Take a shot downfield rather than take a sack and another body-blow?
The film doesn’t lie. San Francisco had the play completely diagnosed and covered. The only other “good football decision” Wilson had open to him was to throw the ball away. And I suppose that’s the fine, safe thing to do when you’re leading by 17 on a second-down play in the third quarter.
But gosh darn it, the football fan in me loved the brashness of what Wilson did with that play. I loved his willingness to stretch the field, and put a few ideas in the minds of opposing DBs.
I love the idea of going for the jugular against a division opponent instead of just coasting into the 4th quarter.
Pete’s picking a really odd time to start calling out “mistakes” by his players, and particularly calling out his QB two games in row while giving a free pass to Michael Bennett’s egregious errors or “communication foulups” in the defensive backfield in prior weeks.
But maybe that’s the mind game he’s playing with Wilson now.
Maybe it’s time for Wilson to grow up, and for Carroll, too. No more mister nice guy.
Time for superstars to start playing like superstars.
And coaches to start coaching them.
How about some tough words from Mr. Allen about Mr. Carroll?
- I hate it when I’m right. But I don’t hate it when the Hawks do get their act together and start playing like a team again instead of like a bunch of superstars angling for fatter contracts. The loss to the Panthers was horrible, but in my book predictable. I hope the lesson sticks.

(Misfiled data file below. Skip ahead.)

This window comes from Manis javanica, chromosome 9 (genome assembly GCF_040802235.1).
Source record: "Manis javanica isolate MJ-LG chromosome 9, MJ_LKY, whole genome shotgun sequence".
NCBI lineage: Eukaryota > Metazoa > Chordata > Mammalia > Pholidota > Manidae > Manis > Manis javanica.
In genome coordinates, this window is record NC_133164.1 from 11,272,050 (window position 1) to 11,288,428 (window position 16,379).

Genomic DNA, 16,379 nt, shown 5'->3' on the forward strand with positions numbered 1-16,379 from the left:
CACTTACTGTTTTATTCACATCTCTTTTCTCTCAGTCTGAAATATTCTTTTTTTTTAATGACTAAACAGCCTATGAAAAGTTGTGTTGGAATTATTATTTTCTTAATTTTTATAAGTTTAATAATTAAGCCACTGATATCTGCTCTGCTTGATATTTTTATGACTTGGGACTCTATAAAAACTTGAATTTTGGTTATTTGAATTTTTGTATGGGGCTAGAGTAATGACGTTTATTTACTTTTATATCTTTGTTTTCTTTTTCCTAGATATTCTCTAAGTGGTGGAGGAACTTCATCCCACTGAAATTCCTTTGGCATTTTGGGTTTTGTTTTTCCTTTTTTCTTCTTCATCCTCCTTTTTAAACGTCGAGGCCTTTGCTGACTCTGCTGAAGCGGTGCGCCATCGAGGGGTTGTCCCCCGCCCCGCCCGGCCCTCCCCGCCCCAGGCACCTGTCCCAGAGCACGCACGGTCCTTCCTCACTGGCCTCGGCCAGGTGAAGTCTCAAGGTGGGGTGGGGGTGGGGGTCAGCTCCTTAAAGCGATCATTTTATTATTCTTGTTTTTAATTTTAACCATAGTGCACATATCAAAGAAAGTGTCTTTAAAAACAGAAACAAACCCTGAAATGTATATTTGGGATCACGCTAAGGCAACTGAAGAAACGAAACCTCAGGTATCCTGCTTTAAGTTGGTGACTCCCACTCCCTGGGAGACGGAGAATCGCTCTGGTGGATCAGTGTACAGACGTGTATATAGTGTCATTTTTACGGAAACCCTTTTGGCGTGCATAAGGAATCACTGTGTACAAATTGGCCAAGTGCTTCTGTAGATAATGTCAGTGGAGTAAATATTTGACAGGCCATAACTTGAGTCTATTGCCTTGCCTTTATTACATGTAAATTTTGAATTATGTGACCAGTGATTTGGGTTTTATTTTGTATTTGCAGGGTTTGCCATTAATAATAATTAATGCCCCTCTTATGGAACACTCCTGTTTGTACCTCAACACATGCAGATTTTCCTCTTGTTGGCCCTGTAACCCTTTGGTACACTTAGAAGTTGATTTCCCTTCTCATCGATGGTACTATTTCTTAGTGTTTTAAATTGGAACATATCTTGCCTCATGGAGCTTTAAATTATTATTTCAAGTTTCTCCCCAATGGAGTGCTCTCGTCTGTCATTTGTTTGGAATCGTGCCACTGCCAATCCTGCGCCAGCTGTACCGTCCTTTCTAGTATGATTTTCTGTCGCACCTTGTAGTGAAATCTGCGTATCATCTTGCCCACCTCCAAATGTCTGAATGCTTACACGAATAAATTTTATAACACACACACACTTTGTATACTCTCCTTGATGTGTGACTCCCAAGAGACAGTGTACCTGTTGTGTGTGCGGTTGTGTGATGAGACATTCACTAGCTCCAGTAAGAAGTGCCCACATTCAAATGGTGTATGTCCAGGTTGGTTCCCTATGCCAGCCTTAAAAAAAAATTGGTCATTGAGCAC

- The fact is, though, that it’s not just the players that are getting schooled. A hallmark of the Pete Carroll years, one that even my football neophyte wife was noticed, is that the coaching staff has always done a good job of making adjustments after halftime and winning the coaching war in the third and fourth quarters. Not this year. Carroll ultimately got “pantsed” by Belichick in the Super Bowl, and his staff has been regularly shown up the second half of games this year. It’s not just the players that haven’t finished, it’s been the coaches too. Depending on what happens on the road at Dallas next week, I may have more to say about that.
Back to the prognostications.
I didn’t get a chance for an official forecast for Week 7, but my call with Week 6 was almost dead on the mark.
And I did say that “a tough loss at home against a perennial playoff foe will finally wake the Hawks up.”
If I’d thought ahead and called a score for Thursday night, I probably would have said Seattle 21, San Francisco 10.
It was nice seeing the Hawks play their best road game in SF under Carroll, and beating that projection.
After two Super Bowl appearances in a row, everyone’s paying attention… yet even with all the scrutiny, it seems that there’s always some key issue that’s getting glossed over. It’s the elephant in the locker room, if you will, and gosh darn if I’ll let that ride. Join us on Saturday mornings for a little closer look at our NFC West Champions.